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Is Herschend tiring of his role on the State Board of Education?

Monday night, the House Government Oversight and Accountability Committee heard two bills that dealt with changing the Missouri Constitution to make State Board of Education members be elected from the eight congressional districts. The only difference in the bills was the process by which the current board would be transitioned to the newly elected board.

Representative Bryan Spencer introduced HJR66 which changes the state constitution from having the governor appoint the 8 member board to having those members elected by the congressional district. HJR66 would have the transition occur over an eight year period rolling through the districts. A significant fiscal note was attached to his bill since it would require the state to hold statewide elections every year instead of every two years.

Representative Dean Dohrman introduced HJR74 which makes the same conversion from appointment to election as HJR66, but places four districts on statewide ballot every two years avoiding the fiscal note.  It was noted at the hearing that there was a third bill filed (by Rep. Montecillo) that also sought changes to the state board of education and that all three representatives had been working independently when drafting their legislation, demonstrating that there is wide bi-partisan concern about the SBE and interest in addressing problems that have arisen.

Dr. Mary Byrne presented testimony in favor of the bill citing a report from NASBE which documents that 11 other states also elect their SBE. More to the point of why such a change was needed, Dr.  Byrne read from a St. Louis NPR report on a recent SBE meeting to consider plans to help struggling school districts. At that meeting, several sitting state board of education members voiced a disturbing view of local control. Mike Jones, Vice President of the Board, said, “The tradition of education as a local responsibility is no longer totally true… We are managing that process and are a player in that process.”

Board member John Martin said, “When governance won’t cooperate, there needs to be a hammer big enough to require cooperation.”

I provided testimony in support of the bill and addressing some of the concerns of the committee expressed in previous Q&A. Representative Pierson believed that such elections would preclude an African American from ever serving on the Board due to the financial challenge of running a congressional district race. I indicated that my research in other states that elect their members showed that such races did not necessarily cost more than a house district race. Spencer had already pointed out that we had several African Americans legislators in the House.

The term limits in HJR74 (4 year terms, max two terms) would prevent Representative Mitten’s concern of having career members of the board. We currently have a 23 year member of the board because we have no term limits.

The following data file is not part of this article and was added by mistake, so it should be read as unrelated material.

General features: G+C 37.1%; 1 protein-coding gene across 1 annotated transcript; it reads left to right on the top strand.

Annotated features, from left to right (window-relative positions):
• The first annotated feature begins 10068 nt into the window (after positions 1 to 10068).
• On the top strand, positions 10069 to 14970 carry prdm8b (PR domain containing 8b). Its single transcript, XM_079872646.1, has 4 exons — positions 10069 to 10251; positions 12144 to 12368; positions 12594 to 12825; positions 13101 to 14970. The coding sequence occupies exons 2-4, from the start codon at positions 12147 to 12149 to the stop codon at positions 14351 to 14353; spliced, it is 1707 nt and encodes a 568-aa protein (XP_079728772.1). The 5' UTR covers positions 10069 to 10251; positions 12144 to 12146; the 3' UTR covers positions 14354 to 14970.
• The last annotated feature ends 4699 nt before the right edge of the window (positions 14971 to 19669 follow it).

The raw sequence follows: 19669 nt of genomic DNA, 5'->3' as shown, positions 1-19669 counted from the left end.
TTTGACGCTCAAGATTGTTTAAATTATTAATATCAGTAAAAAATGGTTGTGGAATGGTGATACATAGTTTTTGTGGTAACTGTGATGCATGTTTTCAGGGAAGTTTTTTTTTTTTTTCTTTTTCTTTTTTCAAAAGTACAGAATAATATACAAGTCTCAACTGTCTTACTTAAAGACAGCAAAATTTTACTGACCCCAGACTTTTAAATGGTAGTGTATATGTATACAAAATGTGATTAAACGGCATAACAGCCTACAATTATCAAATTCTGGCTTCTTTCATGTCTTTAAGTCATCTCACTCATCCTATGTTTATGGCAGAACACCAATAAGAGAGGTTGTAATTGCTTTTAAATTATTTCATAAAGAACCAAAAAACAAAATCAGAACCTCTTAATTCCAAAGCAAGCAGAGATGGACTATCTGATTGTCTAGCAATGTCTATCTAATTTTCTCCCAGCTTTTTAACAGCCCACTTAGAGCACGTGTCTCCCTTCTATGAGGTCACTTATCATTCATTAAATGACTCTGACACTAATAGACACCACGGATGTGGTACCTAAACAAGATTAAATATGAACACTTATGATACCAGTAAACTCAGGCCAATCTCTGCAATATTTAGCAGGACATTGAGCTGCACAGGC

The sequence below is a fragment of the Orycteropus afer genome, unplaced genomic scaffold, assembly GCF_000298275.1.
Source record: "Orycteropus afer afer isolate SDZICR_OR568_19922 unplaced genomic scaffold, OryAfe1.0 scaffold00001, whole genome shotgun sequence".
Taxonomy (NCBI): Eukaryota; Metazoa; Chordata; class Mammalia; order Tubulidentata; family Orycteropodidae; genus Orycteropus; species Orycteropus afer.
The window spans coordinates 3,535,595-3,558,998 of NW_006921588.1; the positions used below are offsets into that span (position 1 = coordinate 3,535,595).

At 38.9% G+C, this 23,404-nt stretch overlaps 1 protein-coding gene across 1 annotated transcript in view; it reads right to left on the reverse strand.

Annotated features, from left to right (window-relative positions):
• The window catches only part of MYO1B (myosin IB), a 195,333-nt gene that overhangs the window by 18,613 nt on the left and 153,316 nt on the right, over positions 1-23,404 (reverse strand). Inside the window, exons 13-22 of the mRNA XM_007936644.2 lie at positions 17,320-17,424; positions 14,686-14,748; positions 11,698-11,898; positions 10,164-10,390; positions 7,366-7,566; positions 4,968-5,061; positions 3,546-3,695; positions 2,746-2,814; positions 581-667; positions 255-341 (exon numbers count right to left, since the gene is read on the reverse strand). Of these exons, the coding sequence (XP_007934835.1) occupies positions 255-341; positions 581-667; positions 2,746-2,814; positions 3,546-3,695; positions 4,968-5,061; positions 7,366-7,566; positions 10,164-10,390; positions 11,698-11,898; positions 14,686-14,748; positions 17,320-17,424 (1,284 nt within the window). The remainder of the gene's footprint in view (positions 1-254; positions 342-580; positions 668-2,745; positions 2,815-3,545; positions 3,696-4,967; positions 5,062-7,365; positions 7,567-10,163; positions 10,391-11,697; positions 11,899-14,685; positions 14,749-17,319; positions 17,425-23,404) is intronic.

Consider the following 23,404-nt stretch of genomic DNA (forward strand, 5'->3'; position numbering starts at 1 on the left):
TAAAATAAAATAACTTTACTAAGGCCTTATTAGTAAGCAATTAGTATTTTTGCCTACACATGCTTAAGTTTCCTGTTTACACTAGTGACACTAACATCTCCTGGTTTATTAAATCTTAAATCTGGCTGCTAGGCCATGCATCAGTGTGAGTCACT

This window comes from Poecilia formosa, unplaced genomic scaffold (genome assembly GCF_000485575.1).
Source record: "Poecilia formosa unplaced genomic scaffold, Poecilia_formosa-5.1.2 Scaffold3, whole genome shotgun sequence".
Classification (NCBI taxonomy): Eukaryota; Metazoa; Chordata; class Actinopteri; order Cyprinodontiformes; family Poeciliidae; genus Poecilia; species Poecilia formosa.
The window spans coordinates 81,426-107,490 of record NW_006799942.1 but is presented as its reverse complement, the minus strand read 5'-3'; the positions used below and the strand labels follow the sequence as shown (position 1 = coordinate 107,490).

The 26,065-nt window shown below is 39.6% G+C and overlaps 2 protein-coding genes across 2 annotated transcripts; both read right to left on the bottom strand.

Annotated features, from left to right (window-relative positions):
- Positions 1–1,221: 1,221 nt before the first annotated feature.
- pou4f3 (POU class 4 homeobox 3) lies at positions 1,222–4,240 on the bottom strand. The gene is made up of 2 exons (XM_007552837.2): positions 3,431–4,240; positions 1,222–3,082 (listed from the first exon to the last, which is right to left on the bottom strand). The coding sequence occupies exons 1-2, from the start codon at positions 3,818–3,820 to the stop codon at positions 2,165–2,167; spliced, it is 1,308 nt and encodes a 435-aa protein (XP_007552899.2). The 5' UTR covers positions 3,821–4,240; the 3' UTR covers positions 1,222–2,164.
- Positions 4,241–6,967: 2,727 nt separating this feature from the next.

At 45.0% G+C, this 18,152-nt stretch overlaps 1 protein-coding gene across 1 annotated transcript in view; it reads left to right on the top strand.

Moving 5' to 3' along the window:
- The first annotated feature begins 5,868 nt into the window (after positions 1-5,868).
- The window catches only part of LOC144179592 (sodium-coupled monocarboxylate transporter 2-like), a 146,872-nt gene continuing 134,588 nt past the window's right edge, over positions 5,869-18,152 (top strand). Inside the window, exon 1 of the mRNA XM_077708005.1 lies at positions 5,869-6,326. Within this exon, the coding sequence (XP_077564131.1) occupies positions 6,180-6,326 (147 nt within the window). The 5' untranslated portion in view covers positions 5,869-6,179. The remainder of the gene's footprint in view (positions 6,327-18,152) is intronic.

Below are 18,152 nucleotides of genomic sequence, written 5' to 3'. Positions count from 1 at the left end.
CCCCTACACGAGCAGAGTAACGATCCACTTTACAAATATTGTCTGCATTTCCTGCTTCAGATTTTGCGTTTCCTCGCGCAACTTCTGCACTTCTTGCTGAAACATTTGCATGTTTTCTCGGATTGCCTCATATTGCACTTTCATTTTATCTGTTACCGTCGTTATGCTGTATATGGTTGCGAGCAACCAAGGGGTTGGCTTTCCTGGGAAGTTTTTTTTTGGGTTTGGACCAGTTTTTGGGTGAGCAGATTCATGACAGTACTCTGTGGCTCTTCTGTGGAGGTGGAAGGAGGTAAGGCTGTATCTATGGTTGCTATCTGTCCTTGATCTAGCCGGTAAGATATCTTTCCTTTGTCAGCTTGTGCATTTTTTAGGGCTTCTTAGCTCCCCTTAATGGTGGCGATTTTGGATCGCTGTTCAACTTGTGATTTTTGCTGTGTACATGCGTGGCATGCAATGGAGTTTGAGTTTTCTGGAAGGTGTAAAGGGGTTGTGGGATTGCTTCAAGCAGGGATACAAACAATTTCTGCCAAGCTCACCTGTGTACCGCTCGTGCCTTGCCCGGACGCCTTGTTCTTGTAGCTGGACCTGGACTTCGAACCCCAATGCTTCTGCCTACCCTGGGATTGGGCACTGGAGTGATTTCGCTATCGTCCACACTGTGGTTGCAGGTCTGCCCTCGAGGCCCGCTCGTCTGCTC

Mittens also suggested that perhaps the concerns could be addressed in statute, redefining the Board’s function. However, the board currently is not holding to statutory limitations so it is not reasonable to assume that adding more statutory constraints, unless there were consequences for board members who violate them, would make any difference.

Chairman Jay Barnes, through clever questioning, was able to address one of Mitten’s other concerns which was that the bills did not the lack of specific expertise requirements for candidates listed in the bills. The bills only require candidates to establish residency and not be connected with any denominational school, college, or university, or be the holder of or a candidate for any other public office. Barnes pointed out that out state’s attorney general is not required to be an attorney. Our state auditor is not required to be an auditor or CPA. Our state treasurer is not required to have a degree in accounting. It could also be noted that many of our current SBE members have never been classroom teachers.

We also delivered 572 witness statements in support of the bill thanks to Liberty Tools.

The only opposition to the bill was expressed by MNEA’s lobbyist who said their platform specifically speaks to having an appointed board. He believed that money spent on campaigns would be better spent on education itself.

Given that almost $2 billion was spent on the Kansas City School District back in the 90’s producing no discernible improvement in student outcomes, it is unlikely that the relatively small amount spent on such campaigns would have any appreciable effect on public schools.

The committee did not take any action on the bill on Monday. If the bills were to be passed this session, they would place this issue on the statewide ballot in November, asking the public to vote to approve this constitutional change. We will be watching the calendar to see if the Chairman puts it to a vote next week.

Anne Gassel

Anne has been writing on MEW since 2012 and has been a citizen lobbyist on Common Core since 2013. Some day she would like to see a national Hippocratic oath for educators “I will remember that there is an art to teaching as well as science, and that warmth, sympathy and understanding are sometimes more important than policy or what the data say. My first priority is to do no harm to the children entrusted to my temporary care.”

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